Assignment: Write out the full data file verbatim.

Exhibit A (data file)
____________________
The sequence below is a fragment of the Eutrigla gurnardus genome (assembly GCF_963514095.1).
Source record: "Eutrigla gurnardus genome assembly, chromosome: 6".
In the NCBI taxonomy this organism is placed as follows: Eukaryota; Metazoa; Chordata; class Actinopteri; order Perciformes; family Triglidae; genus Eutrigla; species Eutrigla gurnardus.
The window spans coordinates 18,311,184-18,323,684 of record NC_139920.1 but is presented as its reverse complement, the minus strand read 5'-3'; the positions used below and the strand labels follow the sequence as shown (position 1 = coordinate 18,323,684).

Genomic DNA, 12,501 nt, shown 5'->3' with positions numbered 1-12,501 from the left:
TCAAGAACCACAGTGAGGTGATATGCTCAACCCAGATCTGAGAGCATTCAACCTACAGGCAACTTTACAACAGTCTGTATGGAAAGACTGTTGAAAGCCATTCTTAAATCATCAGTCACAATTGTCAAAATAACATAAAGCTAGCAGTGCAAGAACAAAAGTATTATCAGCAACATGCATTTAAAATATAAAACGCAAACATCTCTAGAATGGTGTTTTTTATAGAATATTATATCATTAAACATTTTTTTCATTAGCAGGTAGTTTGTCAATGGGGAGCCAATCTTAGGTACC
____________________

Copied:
The sequence below is a fragment of the Eutrigla gurnardus genome (assembly GCF_963514095.1).
Source record: "Eutrigla gurnardus genome assembly, chromosome: 6".
In the NCBI taxonomy this organism is placed as follows: Eukaryota; Metazoa; Chordata; class Actinopteri; order Perciformes; family Triglidae; genus Eutrigla; species Eutrigla gurnardus.
The window spans coordinates 18,311,184-18,323,684 of record NC_139920.1 but is presented as its reverse complement, the minus strand read 5'-3'; the positions used below and the strand labels follow the sequence as shown (position 1 = coordinate 18,323,684).

Genomic DNA, 12,501 nt, shown 5'->3' with positions numbered 1-12,501 from the left:
TCAAGAACCACAGTGAGGTGATATGCTCAACCCAGATCTGAGAGCATTCAACCTACAGGCAACTTTACAACAGTCTGTATGGAAAGACTGTTGAAAGCCATTCTTAAATCATCAGTCACAATTGTCAAAATAACATAAAGCTAGCAGTGCAAGAACAAAAGTATTATCAGCAACATGCATTTAAAATATAAAACGCAAACATCTCTAGAATGGTGTTTTTTATAGAATATTATATCATTAAACATTTTTTTCATTAGCAGGTAGTTTGTCAATGGGGAGCCAATCTTAGGTACC